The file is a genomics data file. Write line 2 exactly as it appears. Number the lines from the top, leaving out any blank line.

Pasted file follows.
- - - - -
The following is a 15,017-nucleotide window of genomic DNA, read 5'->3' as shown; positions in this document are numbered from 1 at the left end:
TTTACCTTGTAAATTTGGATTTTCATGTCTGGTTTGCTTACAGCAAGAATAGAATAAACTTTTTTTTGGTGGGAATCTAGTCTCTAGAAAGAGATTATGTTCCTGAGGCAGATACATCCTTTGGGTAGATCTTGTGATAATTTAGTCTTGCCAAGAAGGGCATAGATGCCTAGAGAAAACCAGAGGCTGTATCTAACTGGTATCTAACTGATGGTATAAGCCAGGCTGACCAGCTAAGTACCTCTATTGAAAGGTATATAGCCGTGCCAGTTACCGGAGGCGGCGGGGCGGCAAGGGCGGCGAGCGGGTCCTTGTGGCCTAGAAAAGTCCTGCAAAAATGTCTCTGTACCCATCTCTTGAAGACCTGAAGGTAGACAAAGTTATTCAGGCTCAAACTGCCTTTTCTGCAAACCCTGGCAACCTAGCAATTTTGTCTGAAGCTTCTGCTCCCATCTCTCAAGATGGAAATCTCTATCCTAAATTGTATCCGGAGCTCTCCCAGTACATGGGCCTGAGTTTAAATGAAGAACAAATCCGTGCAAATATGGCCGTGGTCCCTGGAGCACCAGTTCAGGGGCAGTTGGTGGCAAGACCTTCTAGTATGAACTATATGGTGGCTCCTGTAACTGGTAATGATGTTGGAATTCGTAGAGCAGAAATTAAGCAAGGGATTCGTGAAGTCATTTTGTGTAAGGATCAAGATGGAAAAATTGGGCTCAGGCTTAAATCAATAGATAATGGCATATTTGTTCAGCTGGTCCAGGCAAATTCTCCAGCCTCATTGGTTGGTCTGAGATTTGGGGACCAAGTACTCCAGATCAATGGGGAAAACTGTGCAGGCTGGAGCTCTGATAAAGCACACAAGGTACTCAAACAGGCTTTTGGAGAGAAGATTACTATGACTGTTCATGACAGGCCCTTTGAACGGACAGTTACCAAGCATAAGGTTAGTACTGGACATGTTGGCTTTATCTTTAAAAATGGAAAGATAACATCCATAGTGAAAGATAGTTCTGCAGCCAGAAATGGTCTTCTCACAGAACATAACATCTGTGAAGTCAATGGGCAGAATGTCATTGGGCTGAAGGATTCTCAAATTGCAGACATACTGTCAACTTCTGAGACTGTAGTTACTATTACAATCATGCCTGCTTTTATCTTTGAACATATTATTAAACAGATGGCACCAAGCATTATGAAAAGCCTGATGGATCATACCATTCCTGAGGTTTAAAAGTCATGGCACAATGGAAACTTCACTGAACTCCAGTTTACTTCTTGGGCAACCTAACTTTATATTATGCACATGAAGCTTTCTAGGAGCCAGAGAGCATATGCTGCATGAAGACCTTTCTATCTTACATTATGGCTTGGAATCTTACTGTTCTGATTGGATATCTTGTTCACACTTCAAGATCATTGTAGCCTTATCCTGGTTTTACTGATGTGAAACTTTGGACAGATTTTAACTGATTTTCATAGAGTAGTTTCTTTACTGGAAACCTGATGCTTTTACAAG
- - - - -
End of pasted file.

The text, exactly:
TTTACCTTGTAAATTTGGATTTTCATGTCTGGTTTGCTTACAGCAAGAATAGAATAAACTTTTTTTTGGTGGGAATCTAGTCTCTAGAAAGAGATTATGTTCCTGAGGCAGATACATCCTTTGGGTAGATCTTGTGATAATTTAGTCTTGCCAAGAAGGGCATAGATGCCTAGAGAAAACCAGAGGCTGTATCTAACTGGTATCTAACTGATGGTATAAGCCAGGCTGACCAGCTAAGTACCTCTATTGAAAGGTATATAGCCGTGCCAGTTACCGGAGGCGGCGGGGCGGCAAGGGCGGCGAGCGGGTCCTTGTGGCCTAGAAAAGTCCTGCAAAAATGTCTCTGTACCCATCTCTTGAAGACCTGAAGGTAGACAAAGTTATTCAGGCTCAAACTGCCTTTTCTGCAAACCCTGGCAACCTAGCAATTTTGTCTGAAGCTTCTGCTCCCATCTCTCAAGATGGAAATCTCTATCCTAAATTGTATCCGGAGCTCTCCCAGTACATGGGCCTGAGTTTAAATGAAGAACAAATCCGTGCAAATATGGCCGTGGTCCCTGGAGCACCAGTTCAGGGGCAGTTGGTGGCAAGACCTTCTAGTATGAACTATATGGTGGCTCCTGTAACTGGTAATGATGTTGGAATTCGTAGAGCAGAAATTAAGCAAGGGATTCGTGAAGTCATTTTGTGTAAGGATCAAGATGGAAAAATTGGGCTCAGGCTTAAATCAATAGATAATGGCATATTTGTTCAGCTGGTCCAGGCAAATTCTCCAGCCTCATTGGTTGGTCTGAGATTTGGGGACCAAGTACTCCAGATCAATGGGGAAAACTGTGCAGGCTGGAGCTCTGATAAAGCACACAAGGTACTCAAACAGGCTTTTGGAGAGAAGATTACTATGACTGTTCATGACAGGCCCTTTGAACGGACAGTTACCAAGCATAAGGTTAGTACTGGACATGTTGGCTTTATCTTTAAAAATGGAAAGATAACATCCATAGTGAAAGATAGTTCTGCAGCCAGAAATGGTCTTCTCACAGAACATAACATCTGTGAAGTCAATGGGCAGAATGTCATTGGGCTGAAGGATTCTCAAATTGCAGACATACTGTCAACTTCTGAGACTGTAGTTACTATTACAATCATGCCTGCTTTTATCTTTGAACATATTATTAAACAGATGGCACCAAGCATTATGAAAAGCCTGATGGATCATACCATTCCTGAGGTTTAAAAGTCATGGCACAATGGAAACTTCACTGAACTCCAGTTTACTTCTTGGGCAACCTAACTTTATATTATGCACATGAAGCTTTCTAGGAGCCAGAGAGCATATGCTGCATGAAGACCTTTCTATCTTACATTATGGCTTGGAATCTTACTGTTCTGATTGGATATCTTGTTCACACTTCAAGATCATTGTAGCCTTATCCTGGTTTTACTGATGTGAAACTTTGGACAGATTTTAACTGATTTTCATAGAGTAGTTTCTTTACTGGAAACCTGATGCTTTTACAAG